Virtual International Authority File
The Virtual International Authority File is an international authority file. It is a joint project of several national libraries and operated by the Online Computer Library Center. Discussion about having a common international authority started in the late 1990s. After a series of failed attempts to come up with a unique common authority file, the new idea was to link existing national authorities; this would present all the benefits of a common file without requiring a large investment of time and expense in the process. The project was initiated by the US Library of Congress, the German National Library and the OCLC on August 6, 2003; the Bibliothèque nationale de France joined the project on October 5, 2007. The project transitioned to being a service of the OCLC on April 4, 2012; the aim is to link the national authority files to a single virtual authority file. In this file, identical records from the different data sets are linked together. A VIAF record receives a standard data number, contains the primary "see" and "see also" records from the original records, refers to the original authority records.
The data are available for research and data exchange and sharing. Reciprocal updating uses the Open Archives Initiative Protocol for Metadata Harvesting protocol; the file numbers are being added to Wikipedia biographical articles and are incorporated into Wikidata. VIAF's clustering algorithm is run every month; as more data are added from participating libraries, clusters of authority records may coalesce or split, leading to some fluctuation in the VIAF identifier of certain authority records. Authority control Faceted Application of Subject Terminology Integrated Authority File International Standard Authority Data Number International Standard Name Identifier Wikipedia's authority control template for articles Official website VIAF at OCLC
Rome is the capital city and a special comune of Italy. Rome serves as the capital of the Lazio region. With 2,872,800 residents in 1,285 km2, it is the country's most populated comune, it is the fourth most populous city in the European Union by population within city limits. It is the centre of the Metropolitan City of Rome, which has a population of 4,355,725 residents, thus making it the most populous metropolitan city in Italy. Rome is located in the central-western portion of the Italian Peninsula, within Lazio, along the shores of the Tiber; the Vatican City is an independent country inside the city boundaries of Rome, the only existing example of a country within a city: for this reason Rome has been defined as capital of two states. Rome's history spans 28 centuries. While Roman mythology dates the founding of Rome at around 753 BC, the site has been inhabited for much longer, making it one of the oldest continuously occupied sites in Europe; the city's early population originated from a mix of Latins and Sabines.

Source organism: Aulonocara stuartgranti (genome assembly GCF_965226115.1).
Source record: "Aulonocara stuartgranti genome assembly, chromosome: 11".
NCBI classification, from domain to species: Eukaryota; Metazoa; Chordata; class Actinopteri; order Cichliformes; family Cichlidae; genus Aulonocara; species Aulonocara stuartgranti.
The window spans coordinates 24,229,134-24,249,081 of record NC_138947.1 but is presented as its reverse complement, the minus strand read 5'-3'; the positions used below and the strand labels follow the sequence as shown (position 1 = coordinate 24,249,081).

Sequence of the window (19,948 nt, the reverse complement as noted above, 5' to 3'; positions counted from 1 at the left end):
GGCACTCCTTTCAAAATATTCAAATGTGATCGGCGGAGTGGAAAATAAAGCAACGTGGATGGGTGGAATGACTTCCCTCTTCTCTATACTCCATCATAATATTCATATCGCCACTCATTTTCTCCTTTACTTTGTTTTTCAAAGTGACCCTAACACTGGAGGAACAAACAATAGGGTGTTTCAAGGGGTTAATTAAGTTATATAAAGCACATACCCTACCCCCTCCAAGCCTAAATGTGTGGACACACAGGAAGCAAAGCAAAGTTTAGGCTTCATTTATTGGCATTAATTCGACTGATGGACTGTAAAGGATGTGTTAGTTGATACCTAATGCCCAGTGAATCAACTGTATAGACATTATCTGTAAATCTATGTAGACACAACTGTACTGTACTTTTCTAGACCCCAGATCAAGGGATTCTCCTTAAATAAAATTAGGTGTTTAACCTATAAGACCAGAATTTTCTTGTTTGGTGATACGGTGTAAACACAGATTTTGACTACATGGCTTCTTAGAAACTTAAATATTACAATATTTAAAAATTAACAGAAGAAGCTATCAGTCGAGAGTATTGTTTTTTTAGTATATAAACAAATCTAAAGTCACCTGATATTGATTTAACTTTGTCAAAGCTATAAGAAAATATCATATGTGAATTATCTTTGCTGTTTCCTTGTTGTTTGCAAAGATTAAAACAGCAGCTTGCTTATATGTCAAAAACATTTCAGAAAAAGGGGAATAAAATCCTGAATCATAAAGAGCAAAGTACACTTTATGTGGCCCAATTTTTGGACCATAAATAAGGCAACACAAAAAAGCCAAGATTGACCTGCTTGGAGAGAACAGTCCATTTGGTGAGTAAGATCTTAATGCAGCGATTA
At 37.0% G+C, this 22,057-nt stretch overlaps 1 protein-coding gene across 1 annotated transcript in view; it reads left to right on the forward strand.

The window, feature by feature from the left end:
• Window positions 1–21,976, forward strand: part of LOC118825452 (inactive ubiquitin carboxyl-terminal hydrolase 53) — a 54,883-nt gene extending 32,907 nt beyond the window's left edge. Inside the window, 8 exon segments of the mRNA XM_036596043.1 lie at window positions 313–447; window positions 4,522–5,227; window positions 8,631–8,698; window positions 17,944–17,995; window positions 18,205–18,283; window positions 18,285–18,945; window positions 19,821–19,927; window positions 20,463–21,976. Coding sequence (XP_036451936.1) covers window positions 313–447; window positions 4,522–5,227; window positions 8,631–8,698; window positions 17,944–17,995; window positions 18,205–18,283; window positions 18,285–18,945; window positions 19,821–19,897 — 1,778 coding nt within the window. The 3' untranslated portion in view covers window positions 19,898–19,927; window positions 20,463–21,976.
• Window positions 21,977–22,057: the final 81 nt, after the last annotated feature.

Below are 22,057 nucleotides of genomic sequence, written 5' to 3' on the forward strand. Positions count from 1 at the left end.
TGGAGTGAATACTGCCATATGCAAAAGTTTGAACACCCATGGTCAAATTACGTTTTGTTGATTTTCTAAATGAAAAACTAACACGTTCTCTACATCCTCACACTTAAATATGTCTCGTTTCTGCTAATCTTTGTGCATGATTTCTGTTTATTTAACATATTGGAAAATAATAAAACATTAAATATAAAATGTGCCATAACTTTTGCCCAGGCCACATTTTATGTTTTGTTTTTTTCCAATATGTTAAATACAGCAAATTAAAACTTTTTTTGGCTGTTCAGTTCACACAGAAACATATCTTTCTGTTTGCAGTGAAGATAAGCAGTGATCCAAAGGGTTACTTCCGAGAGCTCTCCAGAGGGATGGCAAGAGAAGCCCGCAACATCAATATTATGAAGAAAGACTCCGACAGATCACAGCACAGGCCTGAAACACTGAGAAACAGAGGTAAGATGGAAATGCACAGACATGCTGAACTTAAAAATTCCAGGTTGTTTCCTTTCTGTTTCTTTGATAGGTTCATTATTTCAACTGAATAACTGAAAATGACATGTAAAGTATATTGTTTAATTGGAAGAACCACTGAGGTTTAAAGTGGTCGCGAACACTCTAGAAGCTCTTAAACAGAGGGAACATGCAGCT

The city successively became the capital of the Roman Kingdom, the Roman Republic and the Roman Empire, is regarded by some as the first metropolis. It was first called The Eternal City by the Roman poet Tibullus in the 1st century BC, the expression was taken up by Ovid and Livy. Rome is called the "Caput Mundi". After the fall of the Western Empire, which marked the beginning of the Middle Ages, Rome fell under the political control of the Papacy, in the 8th century it became the capital of the Papal States, which lasted until 1870. Beginning with the Renaissance all the popes since Nicholas V pursued over four hundred years a coherent architectural and urban programme aimed at making the city the artistic and cultural centre of the world. In this way, Rome became first one of the major centres of the Italian Renaissance, the birthplace of both the Baroque style and Neoclassicism. Famous artists, painters and architects made Rome the centre of their activity, creating masterpieces throughout the city.
In 1871, Rome became the capital of the Kingdom of Italy, which, in 1946, became the Italian Republic. Rome has the status of a global city. In 2016, Rome ranked as the 14th-most-visited city in the world, 3rd most visited in the European Union, the most popular tourist attraction in Italy, its historic centre is listed by UNESCO as a World Heritage Site. The famous Vatican Museums are among the world's most visited museums while the Colosseum was the most popular tourist attraction in world with 7.4 million visitors in 2018. Host city for the 1960 Summer Olympics, Rome is the seat of several specialized agencies of the United Nations, such as the Food and Agriculture Organization, the World Food Programme and the International Fund for Agricultural Development; the city hosts the Secretariat of the Parliamentary Assembly of the Union for the Mediterranean as well as the headquarters of many international business companies such as Eni, Enel, TIM, Leonardo S.p. A. and national and international banks such as Unicredit and BNL.